Rona, I think your advice to buyers on due diligence is always good, but frankly, reading it now is kind of a surreal experience. Homes that are selling now go off-market in days or hours. Buyers at most see a house once, sometimes not at all. No one has any idea what setback restrictions are, whether school buses go down the street, whether an addition is legal, or if the town's school system is running out of cash (Arlington). They know nothing about the house they are buying at all, and they don't care.
Many items on Markus's lists are things that a buyer can figure out before making an Offer to Purchase. Even if they are in a hurry-up Sunday afternoon craze.
I encourage buyers to choose a town based on services, density, commuter routes and schools before stepping foot inside any open house. Once a buyer has chosen towns, school districts, and neighborhoods, it is time to start going into houses.
Once in houses, there is a lot of due diligence possible in a fairly short time, even on a Sunday. Walking the neighborhood after an open house should reveal that school bus route Markus would hate so much. Take a walk, you’ll find some of the barking dogs, sloppy neighbors, rutted streets, and changes in neighborhood character (are the houses much bigger or smaller two blocks away?) Talking to a neighbor will help, too, to find out if street cleaning and plowing is efficient in the area, if there is cut-through traffic (there’s that school bus again!) or other lurking noisy problem that won’t show up on a Sunday afternoon.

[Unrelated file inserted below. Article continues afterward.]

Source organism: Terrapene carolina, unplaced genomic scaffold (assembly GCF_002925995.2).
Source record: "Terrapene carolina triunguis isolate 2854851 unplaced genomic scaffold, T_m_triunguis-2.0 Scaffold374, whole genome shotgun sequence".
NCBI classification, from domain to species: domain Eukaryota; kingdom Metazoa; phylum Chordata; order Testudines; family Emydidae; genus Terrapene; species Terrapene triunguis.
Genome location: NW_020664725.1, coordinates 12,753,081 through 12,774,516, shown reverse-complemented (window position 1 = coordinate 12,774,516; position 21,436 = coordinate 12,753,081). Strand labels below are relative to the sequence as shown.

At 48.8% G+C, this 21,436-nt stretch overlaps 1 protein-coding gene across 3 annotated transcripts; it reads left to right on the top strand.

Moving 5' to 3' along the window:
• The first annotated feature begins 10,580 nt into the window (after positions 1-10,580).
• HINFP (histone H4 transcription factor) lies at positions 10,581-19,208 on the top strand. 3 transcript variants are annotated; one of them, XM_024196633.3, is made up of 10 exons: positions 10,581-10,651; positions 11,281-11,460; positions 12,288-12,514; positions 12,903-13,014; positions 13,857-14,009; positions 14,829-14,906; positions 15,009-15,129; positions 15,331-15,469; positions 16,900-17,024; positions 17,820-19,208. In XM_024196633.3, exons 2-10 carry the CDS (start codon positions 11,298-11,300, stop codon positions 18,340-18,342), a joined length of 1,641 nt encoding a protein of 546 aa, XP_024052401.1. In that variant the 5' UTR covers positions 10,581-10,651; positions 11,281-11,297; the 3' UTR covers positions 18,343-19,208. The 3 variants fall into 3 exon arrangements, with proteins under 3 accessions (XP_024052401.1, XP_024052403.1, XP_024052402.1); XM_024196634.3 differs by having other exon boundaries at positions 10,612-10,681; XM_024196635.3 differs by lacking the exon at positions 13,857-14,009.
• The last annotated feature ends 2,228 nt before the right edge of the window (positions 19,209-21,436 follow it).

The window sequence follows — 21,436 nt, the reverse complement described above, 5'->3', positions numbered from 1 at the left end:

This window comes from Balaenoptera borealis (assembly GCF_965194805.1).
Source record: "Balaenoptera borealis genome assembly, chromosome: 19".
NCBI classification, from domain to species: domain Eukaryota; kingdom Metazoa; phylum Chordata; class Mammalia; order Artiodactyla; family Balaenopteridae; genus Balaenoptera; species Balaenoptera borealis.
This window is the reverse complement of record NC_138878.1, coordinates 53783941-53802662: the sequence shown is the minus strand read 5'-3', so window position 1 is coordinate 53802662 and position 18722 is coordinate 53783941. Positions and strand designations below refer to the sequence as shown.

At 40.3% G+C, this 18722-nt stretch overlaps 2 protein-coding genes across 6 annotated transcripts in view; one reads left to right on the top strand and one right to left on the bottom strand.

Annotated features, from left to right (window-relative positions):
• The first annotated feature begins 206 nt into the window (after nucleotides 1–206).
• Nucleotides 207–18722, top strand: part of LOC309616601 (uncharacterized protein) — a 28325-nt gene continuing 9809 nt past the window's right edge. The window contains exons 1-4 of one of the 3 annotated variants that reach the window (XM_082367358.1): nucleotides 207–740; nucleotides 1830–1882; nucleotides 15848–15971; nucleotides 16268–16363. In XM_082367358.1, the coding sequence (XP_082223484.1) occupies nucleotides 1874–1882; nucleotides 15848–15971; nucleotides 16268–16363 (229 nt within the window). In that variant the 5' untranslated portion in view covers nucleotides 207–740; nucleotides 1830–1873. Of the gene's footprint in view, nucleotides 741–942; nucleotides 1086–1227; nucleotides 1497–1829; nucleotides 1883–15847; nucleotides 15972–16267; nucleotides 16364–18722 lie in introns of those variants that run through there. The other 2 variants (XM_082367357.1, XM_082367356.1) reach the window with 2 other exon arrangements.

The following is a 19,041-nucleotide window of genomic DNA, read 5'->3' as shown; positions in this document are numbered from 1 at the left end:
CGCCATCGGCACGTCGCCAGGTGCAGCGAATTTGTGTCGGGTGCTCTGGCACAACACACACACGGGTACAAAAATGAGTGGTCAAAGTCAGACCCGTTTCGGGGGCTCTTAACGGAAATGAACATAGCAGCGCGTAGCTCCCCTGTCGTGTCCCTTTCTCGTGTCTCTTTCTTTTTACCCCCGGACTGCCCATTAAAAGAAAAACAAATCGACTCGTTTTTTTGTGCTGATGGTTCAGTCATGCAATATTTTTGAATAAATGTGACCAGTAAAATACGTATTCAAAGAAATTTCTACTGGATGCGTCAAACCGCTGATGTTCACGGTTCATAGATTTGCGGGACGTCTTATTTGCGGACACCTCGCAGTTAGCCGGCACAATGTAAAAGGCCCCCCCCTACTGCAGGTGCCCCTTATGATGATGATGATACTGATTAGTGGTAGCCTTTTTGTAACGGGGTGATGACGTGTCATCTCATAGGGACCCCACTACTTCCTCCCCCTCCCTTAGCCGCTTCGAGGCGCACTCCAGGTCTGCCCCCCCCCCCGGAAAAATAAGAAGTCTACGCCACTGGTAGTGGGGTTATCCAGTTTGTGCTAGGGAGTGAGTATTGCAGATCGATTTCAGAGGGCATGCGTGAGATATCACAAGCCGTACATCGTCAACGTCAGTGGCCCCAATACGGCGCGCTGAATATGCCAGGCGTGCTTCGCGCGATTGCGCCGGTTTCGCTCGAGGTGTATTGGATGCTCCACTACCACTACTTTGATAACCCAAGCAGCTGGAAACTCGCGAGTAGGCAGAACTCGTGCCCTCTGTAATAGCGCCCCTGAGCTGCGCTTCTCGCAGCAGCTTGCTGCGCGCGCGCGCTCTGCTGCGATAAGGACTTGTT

If a client thinks a house will only work with an addition, I usually tell them not to buy it; they are generally better off starting with a house that fits them. If they want it anyway, the setbacks can be guessed at, with estimates on the high side, based on neighborhood density and my knowledge of the town. Most of the time, I can find the zoning code for the house and the setback limits for the zone on line, even on a Sunday.
Whether or not an addition or repair is legal (and safe) can be discovered and negotiated about after an Offer has been presented; those issues can be addressed within the scope of the home inspection. A home inspector and an attorney have better information on health, safety, and legal requirements than I do. Besides, it doesn’t take someone with my experience to know when an addition is hodge-podge; most buyers react to that without my prompting.
I agree that it is surreal to see a house once and need to make an Offer to Purchase that day. The local market goes in and out of phases where buyers are compelled to make Offers in this manner. A quick decision does not need to be a sloppy decision. Buyers can do some of the work ahead of time, and do more on the spot on a Sunday afternoon. Doing due diligence in a hurry is a hair-raising experience. There is a lot to it, but it can be done.
Are you ready for Sunday? Can you get ready? What else would you be looking for?
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